When the festival first reaches a town, everyone settles into the new accommodation and normally sleeps for a number of hours for reasons I will explain shortly. The accommodation in CinemadaMara is perfectly basic. It varies from stop to stop with the normality being schools which are vacant for the summer. You have a blow up mattress and a sleeping bag and a small area to cook. That evening there is a production meeting where Franco Rina, the festival director, introduces everyone to the town along with a few words with representatives from within the town- town mayor, local film-maker etc. The film makers are then free to roam their new surroundings. The following morning there is usually a press conference where Franco Rina and the town repesersentives talk about the festival and the town in general. The participants of the festival are then working and calibrating on short films for a weekly competition with all the films produced been shown at an outdoor screening. Along with the participants of the festival creating short films, CinemadaMara also runs a separate film competition. These films are screened every evening in the town/city during the festival and the public votes for the best film. After the screening everyone gets back on the festival bus which drives through the night to the next town. The work schedule for the weekly competition is tight with the last day being a stressful mix of editing and packing, hence everyone being so tired when they arrive in the next festival stop.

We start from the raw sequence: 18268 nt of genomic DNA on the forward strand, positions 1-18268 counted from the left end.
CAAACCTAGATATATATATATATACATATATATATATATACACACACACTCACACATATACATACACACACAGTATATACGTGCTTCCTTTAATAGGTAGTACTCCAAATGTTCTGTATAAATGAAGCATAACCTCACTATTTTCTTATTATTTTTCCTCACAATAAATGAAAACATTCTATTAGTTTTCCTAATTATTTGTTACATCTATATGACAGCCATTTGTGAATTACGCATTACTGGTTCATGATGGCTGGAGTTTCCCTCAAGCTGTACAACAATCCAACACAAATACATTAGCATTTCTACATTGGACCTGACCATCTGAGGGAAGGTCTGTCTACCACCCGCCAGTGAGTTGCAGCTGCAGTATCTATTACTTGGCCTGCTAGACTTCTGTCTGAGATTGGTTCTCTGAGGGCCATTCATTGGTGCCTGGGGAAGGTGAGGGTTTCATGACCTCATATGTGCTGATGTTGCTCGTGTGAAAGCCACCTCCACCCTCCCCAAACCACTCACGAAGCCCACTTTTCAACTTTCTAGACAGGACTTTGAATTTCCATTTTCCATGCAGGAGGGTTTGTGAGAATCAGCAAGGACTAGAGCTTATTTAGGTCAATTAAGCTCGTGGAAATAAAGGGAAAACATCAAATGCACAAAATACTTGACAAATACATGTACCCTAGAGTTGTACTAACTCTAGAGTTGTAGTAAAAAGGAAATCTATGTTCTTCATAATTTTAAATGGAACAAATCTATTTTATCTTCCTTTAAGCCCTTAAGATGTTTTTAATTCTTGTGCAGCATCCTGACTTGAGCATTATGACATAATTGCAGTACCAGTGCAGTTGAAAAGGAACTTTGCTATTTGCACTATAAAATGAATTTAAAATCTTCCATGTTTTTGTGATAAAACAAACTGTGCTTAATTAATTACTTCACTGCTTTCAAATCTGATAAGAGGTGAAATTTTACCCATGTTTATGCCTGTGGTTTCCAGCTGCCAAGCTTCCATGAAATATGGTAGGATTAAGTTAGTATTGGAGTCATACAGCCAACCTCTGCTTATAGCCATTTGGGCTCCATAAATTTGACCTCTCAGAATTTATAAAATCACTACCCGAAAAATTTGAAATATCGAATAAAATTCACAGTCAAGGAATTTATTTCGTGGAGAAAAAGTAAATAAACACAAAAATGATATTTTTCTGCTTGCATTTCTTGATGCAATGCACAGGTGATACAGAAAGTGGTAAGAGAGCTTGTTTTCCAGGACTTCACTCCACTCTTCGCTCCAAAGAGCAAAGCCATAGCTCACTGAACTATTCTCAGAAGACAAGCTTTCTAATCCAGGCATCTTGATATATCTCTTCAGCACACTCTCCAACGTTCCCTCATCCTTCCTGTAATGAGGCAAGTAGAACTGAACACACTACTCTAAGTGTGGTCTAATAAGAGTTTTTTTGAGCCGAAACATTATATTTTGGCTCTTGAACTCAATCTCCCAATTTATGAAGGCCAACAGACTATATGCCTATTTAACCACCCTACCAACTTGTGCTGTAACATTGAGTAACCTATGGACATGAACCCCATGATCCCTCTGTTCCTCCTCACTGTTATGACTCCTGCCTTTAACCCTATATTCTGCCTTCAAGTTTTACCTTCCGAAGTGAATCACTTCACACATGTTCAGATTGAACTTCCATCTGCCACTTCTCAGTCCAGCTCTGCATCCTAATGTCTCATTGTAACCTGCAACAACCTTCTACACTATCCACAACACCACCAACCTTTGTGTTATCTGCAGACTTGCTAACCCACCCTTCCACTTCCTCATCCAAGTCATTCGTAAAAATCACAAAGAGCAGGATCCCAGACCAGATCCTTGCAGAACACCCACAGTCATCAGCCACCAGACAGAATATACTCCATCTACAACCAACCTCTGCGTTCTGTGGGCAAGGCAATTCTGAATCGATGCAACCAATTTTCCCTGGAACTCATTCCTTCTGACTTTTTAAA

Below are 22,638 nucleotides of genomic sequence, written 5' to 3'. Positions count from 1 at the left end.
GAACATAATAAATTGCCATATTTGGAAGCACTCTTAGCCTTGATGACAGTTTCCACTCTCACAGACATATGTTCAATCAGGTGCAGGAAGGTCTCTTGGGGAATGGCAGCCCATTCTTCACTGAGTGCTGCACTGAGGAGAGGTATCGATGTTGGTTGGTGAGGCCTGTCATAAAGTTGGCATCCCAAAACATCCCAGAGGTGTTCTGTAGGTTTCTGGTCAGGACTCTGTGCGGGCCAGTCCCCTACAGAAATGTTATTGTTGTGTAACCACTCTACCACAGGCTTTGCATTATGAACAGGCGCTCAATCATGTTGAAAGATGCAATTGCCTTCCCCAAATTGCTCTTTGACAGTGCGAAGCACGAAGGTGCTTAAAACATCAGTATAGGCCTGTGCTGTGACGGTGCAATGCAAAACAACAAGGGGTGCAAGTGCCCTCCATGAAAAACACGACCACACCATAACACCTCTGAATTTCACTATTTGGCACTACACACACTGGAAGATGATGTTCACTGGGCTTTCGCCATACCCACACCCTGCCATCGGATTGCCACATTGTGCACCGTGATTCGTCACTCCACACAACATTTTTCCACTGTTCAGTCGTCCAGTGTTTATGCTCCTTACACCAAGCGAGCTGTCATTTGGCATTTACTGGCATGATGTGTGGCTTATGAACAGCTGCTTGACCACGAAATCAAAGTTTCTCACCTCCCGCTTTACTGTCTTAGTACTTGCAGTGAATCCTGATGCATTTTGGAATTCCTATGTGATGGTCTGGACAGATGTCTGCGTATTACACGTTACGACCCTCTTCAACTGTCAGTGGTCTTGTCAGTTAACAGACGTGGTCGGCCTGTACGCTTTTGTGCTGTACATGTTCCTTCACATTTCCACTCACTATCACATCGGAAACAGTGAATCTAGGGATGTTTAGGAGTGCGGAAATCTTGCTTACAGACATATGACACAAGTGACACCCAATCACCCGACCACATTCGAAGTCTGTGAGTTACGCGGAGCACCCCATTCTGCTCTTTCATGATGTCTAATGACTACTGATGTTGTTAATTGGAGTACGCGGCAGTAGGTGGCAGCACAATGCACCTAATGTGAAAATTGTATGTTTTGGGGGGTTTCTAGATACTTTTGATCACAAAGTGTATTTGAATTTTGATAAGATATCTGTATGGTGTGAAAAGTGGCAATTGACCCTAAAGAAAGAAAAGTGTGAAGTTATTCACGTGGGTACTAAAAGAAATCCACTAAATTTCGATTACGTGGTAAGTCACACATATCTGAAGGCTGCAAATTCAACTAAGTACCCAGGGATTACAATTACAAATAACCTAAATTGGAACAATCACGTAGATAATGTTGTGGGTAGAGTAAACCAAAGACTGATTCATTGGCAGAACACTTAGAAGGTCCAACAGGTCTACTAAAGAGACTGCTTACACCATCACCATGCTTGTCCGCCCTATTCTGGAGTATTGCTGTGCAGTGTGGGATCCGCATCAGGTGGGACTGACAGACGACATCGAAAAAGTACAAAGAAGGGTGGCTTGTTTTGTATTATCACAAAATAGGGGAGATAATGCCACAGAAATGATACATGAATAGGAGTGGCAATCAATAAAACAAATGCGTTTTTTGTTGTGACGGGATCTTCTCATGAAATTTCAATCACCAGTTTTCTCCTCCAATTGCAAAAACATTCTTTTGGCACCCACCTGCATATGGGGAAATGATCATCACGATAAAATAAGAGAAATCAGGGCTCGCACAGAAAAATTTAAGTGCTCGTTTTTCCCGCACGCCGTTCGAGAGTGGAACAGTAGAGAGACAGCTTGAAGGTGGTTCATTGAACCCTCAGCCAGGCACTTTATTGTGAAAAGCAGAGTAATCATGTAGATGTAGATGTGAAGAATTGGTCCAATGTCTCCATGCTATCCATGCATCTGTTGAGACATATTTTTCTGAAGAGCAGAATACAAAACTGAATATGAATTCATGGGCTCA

The accommodation for my first week on the festival was in an old convent situated just above the town. There was a run down church attached to the convent which was the location for my favorite film that I worked on during my stay in Muro Lucano, 'The Divorce' which I was DOP for. Most notable for this week I edited together a ten minute gangster style film which did nothing short of fry my brain for forty-eight straight hours. Largely due to the fact of the tight screening schedule but more from the film being very heavy on Italian dialogue. I got the film edited, sound roughly mixed, a slight colour correction on it and even english subtitles and bounced out with about ten minutes to spare! Unfortunately at the screening the film froze and jumped during a part of it so it didn't go off without a hitch but even in my zombiefied state I knew it had definitely been not only a great learning experience but just an overall experience!
There was a two day street festival on in the town during our stay. You would weave your way through small streets without the faintest sound that there was a party with hundreds of people just moments away. Navigating the thousands of steps in the town to then suddenly find musicians out in full force being pursued by the locals who shouted them along. There was food on most streets with every street seeming to lead to a good time. The first night of the festival I discovered that my Italian improved with the local wine that was been shared. Talking to people within the town my curiosity always seemed to ask the question of what do people do within the town for work. Similar to Ireland, most people my age when I asked them questions regarding job prospects they all had the same story to respond. Leave.
The night of the screening, evening in my brain dead state from my two day edit, watching the short films that I worked on under the stars with the people of the town and the festival I never had a stronger feeling of content. To make this feeling even stronger the short film, 'The Divorce', came third in the competition. After the screening I said good by to the new friends that I had met in the town and jumped on the festival bus. I feel asleep before the bus started and woke up eight hours later in Raggio Callabrio.
The photos below were taken in Salerno/Muro Lucano. The short films from the first week will be on added to the site when they are released online.